• Genalyte - One company often compared to Theranos is Genalyte, Inc., a private company based in San Diego founded in 2007. Genalyte has developed the Maverick Detection System, which uses photonics rings and silicon chips to run multiplex immunoassays on small volumes of blood to produce results in 15 minutes or less. The Maverick has not been approved for clinical use. The technology has been described in several peer-reviewed publications, but little research has been published on its performance in patients. The company points to two posters presented at the 2016 American College of Rheumatology conference describing pilot studies as its clinical evidence. One poster described a small feasibility study in which they collected blood from rheumatology patients and tested it on a Maverick chip designed to detect 8 anti-nuclear autoantibodies. The fingerstick results showed good agreement with venous samples run on the Maverick, as well as venous samples run on a FIDIS Connective 10 in their CLIA-certified laboratory. In the other preliminary study, Genalyte tested whole blood samples on a Maverick chip designed to detect 13 anti-nuclear autoantibodies and concluded they would not have missed any of the diagnoses of connective tissue disease made by a traditional laboratory.

  • 1Drop Diagnostics - 1Drop Diagnostics, a start-up with offices in Switzerland and Boston, is developing microfluidic chips to “automatically detect multiple biomarkers after the addition of one drop of sample.” Its systems incorporate photonics for the detection of fluorescence light emitted by fluorescent labels. The company cites several research publications related to its capillary-driven microfluidics technology, though no clinical studies are cited. In 2017, 1Drop Diagnostics announced a partnership with Massachusetts General Hospital to work on a portable diagnostic device that could detect heart disease in primary care settings from fingerstick samples. The project received funding from the Consortia for Improving Medicine with Innovation & Technology and the National Institute for Biomedical Imaging and Bioengineering. Broadly, the company aims to develop “multiplexed assays of proteins, nucleic acids and peptides” for use in clinical research and clinical diagnostic tests, but it does not point to any particular product that is ready for commercialization.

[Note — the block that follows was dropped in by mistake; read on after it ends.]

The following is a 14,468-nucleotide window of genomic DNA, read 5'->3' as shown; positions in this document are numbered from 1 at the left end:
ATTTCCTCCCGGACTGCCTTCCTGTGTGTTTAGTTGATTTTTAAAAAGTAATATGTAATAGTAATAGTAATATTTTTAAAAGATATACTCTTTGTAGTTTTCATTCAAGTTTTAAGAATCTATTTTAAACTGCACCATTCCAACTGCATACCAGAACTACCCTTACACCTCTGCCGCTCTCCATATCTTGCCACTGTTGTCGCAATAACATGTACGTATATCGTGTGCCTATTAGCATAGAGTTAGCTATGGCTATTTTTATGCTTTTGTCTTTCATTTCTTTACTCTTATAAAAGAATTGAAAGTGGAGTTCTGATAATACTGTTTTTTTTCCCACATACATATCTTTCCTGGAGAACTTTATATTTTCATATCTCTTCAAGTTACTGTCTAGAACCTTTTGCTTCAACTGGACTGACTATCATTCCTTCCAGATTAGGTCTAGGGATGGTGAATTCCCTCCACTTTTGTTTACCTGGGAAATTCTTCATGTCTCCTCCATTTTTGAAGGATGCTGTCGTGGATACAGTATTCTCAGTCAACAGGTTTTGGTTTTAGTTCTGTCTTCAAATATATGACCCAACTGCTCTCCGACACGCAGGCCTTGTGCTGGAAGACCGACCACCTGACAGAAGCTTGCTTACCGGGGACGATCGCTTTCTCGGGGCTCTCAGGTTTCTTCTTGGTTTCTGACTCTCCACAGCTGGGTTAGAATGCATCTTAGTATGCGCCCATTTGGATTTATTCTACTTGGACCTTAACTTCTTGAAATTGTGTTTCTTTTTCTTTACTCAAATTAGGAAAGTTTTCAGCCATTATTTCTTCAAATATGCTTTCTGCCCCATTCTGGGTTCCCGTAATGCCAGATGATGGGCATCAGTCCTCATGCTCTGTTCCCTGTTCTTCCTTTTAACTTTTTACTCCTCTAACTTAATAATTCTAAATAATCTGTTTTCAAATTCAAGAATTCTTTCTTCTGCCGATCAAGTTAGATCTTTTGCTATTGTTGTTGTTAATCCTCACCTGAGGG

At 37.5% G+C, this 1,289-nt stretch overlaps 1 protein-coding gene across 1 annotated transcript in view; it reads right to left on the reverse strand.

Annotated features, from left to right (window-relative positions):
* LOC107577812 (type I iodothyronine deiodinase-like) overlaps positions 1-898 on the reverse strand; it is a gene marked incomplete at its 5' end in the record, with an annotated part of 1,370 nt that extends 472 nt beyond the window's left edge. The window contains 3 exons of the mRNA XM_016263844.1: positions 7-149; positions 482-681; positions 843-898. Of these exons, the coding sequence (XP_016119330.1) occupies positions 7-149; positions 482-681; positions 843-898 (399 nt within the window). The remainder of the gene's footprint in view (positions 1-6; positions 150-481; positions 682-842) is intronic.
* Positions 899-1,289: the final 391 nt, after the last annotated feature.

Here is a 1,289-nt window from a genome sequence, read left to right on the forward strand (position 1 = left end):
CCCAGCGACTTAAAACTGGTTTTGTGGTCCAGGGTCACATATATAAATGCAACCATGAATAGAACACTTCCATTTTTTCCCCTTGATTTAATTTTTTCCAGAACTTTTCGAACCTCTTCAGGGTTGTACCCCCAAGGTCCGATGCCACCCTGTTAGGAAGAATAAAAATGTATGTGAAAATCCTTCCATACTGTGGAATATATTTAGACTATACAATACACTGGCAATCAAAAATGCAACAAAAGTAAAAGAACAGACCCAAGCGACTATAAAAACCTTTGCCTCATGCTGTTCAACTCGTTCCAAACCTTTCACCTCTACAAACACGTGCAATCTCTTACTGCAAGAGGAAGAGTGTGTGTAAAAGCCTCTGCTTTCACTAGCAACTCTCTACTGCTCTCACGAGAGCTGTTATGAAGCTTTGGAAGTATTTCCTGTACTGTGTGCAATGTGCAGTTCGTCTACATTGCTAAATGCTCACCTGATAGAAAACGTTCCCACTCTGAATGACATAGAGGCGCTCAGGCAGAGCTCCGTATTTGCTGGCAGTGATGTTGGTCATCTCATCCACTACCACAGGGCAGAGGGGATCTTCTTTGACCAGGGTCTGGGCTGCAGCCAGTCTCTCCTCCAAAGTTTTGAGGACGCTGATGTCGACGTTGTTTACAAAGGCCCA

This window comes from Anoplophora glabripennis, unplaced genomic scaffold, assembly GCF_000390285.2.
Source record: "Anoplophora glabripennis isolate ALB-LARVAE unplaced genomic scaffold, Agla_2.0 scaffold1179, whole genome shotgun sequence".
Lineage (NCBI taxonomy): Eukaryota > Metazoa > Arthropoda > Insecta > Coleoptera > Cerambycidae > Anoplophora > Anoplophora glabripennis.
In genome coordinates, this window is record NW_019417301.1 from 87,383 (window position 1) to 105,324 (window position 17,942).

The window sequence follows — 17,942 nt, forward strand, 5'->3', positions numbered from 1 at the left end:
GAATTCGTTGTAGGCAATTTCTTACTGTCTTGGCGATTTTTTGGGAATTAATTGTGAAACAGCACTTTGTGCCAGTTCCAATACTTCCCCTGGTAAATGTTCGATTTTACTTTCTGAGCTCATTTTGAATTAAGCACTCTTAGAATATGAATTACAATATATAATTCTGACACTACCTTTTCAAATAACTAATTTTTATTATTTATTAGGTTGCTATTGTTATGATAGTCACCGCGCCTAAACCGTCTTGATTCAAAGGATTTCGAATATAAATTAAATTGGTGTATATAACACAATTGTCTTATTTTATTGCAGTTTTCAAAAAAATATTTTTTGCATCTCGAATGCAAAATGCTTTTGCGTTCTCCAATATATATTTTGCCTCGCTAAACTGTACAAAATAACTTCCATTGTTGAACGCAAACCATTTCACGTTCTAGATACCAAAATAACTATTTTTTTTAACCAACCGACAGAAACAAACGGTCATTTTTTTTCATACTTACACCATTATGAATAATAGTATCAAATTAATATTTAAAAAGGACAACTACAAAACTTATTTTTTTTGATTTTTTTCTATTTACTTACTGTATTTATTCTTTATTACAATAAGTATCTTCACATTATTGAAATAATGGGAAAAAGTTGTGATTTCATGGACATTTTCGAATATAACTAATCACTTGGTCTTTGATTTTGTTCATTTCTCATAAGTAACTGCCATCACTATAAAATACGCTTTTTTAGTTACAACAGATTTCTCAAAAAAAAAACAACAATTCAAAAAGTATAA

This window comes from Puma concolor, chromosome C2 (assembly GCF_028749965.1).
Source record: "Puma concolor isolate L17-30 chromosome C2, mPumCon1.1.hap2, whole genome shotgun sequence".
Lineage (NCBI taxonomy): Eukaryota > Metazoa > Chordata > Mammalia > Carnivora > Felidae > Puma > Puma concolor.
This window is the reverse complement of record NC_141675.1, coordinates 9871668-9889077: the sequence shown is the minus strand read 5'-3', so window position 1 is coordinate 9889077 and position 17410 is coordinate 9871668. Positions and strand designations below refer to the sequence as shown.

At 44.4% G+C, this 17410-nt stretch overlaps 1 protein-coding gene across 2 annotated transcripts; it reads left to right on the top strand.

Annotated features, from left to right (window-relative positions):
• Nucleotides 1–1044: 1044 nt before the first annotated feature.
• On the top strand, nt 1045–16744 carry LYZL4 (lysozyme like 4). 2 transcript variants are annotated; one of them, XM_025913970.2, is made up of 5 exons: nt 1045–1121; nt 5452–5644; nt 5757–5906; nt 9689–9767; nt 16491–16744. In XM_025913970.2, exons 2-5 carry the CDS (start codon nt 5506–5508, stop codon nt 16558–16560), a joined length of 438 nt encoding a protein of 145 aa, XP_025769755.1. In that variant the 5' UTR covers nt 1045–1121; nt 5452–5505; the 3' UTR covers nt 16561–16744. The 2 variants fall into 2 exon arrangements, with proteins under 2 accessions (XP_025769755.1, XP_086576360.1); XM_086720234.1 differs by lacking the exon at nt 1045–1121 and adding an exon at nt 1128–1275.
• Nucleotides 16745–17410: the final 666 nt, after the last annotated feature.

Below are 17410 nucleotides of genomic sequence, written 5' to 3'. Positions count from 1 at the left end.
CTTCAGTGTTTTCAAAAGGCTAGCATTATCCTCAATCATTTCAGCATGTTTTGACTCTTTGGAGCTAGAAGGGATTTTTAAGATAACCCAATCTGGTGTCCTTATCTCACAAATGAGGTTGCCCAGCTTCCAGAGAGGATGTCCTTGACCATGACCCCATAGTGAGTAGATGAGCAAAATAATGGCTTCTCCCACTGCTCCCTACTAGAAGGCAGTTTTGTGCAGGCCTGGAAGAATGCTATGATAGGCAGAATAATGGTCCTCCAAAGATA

• Seventh Sense Biosystems - If the goal is to avoid the inconvenience of a venous blood draw and the pain and variability of a fingerstick, why not find a better way to collect capillary blood? That’s the approach pursued by Massachusetts-based Seventh Sense Biosystems. Its TAP blood collection device is a single-use push button collector, about the size of the bell of a stethoscope, that draws 100 microliters of whole blood from a patient’s upper arm through an array of microneedles that rapidly puncture the skin. The device received 510k approval from the FDA for use with Hemoglobin A1c tests in February 2017, with plans to expand the test menu and ultimately offer it for home use.

“The challenges are many, not the least of which is that fingerstick blood samples have inherent problems, such as interstitial fluid mixing with the blood, hemolysis, and sample variability,” said Carlson. “But that there are so many attempts is a signal that the Theranos concept, if not an original one, is a popular goal and one shared by providers and patients.”

Carlson notes that a 2015 study by researchers at Rice University found a high drop-to-drop variation in fingerstick blood for several blood components. Also, finger pricks can be painful, which is one reason blood glucose test makers are racing to develop alternatives to fingerstick samples.

About Kalorama Information

Kalorama Information, a division of MarketResearch.com, supplies the latest in independent medical market research in diagnostics, biotech, pharmaceuticals, medical devices and healthcare; as well as a full range of custom research services. Reports can be purchased through Kalorama’s website and are also available on marketresearch.com and profound.com.